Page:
What Does Toyota’s Softening Stance with Suppliers Really Indicate?
Commentary by JP McDaris
According to a recent IHS Supplier Business editorial, Toyota plans to be less aggressive in seeking price cuts from suppliers in the first half of FY 2014/2015, in order to reward companies that stood by the OEM during difficult times. Toyota will seek a price cut of just 1% during that period, compared to a typical reduction of 1%-1.5%.
While short term support by OEMs is nice, the larger trend we have been seeing is that while there may be less pressure on cost, there is far stronger pressure being put on suppliers to move to localization and regionalization. This might be the most significant trend in today’s auto manufacturing landscape. The cost savings Toyota and other OEMs can generate by operating through regional manufacturing hubs is far greater than the reduced price cuts it seeks from suppliers.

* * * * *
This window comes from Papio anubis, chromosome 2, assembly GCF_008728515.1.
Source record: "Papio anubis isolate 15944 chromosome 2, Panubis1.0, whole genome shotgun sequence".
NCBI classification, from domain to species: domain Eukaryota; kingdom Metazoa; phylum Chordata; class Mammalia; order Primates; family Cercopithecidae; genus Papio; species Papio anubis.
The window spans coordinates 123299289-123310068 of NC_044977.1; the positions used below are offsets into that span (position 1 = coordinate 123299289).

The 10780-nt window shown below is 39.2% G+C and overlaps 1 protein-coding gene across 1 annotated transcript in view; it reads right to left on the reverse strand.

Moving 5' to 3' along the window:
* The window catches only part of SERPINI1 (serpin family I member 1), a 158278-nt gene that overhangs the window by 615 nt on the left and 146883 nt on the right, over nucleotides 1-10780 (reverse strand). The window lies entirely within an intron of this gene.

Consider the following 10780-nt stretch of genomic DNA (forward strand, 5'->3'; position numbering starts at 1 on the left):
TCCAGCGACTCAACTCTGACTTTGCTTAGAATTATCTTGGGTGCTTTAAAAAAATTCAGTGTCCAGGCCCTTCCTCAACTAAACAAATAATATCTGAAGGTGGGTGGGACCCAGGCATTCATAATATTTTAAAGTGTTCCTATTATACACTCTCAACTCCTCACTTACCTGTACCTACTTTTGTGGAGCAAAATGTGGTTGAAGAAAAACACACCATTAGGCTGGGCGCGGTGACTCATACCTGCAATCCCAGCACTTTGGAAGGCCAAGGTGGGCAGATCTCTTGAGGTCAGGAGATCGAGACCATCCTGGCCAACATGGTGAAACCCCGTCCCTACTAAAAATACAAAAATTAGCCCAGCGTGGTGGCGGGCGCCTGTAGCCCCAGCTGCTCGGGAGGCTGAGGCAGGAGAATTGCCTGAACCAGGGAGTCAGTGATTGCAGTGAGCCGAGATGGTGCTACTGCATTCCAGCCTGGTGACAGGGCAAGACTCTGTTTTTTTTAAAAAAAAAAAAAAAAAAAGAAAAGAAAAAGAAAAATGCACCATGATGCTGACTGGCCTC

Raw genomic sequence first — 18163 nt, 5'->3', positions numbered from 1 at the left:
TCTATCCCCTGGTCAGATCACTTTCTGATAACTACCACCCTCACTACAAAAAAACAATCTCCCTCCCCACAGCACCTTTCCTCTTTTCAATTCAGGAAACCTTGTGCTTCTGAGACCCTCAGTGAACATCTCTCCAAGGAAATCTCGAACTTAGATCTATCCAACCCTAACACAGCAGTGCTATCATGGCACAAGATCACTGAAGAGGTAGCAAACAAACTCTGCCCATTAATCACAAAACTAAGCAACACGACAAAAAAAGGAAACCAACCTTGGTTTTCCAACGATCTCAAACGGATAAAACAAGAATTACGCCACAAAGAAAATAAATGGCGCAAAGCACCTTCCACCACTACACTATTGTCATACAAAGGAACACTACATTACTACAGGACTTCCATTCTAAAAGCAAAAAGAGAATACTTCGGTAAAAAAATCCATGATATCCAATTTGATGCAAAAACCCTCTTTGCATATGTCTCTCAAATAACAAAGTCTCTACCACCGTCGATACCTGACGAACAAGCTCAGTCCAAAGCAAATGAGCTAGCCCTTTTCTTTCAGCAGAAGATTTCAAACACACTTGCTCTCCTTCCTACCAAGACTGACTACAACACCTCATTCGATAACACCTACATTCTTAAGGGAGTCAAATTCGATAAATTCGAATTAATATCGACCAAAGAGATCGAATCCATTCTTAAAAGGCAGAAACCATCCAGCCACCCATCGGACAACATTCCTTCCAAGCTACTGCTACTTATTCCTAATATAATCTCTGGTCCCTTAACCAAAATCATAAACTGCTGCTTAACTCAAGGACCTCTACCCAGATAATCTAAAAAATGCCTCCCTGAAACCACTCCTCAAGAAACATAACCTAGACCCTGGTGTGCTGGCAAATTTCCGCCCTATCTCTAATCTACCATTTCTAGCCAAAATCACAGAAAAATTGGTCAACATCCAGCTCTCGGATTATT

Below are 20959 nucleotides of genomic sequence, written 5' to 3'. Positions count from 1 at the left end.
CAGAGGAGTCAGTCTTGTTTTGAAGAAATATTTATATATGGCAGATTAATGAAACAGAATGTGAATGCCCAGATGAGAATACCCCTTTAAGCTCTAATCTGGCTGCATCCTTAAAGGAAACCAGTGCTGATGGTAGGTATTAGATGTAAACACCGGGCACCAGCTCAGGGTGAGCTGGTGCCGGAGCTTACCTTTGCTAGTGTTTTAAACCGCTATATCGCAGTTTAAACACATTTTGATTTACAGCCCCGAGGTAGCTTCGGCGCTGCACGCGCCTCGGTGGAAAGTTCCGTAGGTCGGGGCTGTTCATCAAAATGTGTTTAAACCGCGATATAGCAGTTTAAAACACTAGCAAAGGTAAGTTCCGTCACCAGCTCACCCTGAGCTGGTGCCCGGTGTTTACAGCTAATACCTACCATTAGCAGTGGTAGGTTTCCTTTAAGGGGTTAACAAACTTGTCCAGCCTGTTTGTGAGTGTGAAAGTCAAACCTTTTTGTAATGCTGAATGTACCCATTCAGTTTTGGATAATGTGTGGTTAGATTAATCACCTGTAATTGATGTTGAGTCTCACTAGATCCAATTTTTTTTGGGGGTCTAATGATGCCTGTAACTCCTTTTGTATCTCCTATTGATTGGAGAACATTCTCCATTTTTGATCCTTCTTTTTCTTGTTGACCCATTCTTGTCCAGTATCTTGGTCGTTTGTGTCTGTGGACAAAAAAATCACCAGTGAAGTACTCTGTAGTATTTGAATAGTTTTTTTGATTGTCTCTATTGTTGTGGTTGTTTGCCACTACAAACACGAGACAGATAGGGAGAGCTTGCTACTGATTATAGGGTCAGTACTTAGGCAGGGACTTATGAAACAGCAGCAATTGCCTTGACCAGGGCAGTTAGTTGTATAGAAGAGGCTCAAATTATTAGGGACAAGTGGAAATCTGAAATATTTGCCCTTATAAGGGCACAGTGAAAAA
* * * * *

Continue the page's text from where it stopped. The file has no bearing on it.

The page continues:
For example, Toyota is urging suppliers to setup in both Japan and North America, driven by two key factors:
1) Cost – Take Toyota’s Mexico presence as just one example of cost savings in action. Toyota’s on-the-ground presence in Mexico results in cost savings for the OEM, thanks to a local NAFTA presence and savings in transport/logistics too. Hence the pressure from Toyota to have more suppliers set up locally in Mexico.
2) Diversified Risk – As we saw following Japan’s typhoon and nuclear accident, Toyota wants to expand their supply chain to include international manufacturing hubs outside of Asia, to relieve pressure on the region should another natural disaster occur.
What is unstated in the IHS editorial is that while Toyota may be putting less pressure on its key suppliers situated in Japan, it is putting more pressure on those and other suppliers to setup in Mexico and have a North American presence, allowing the OEM even greater cost savings. Toyota isn’t putting pressure on pricing in Japan – they are applying it elsewhere.
Source: IHS Supplier Business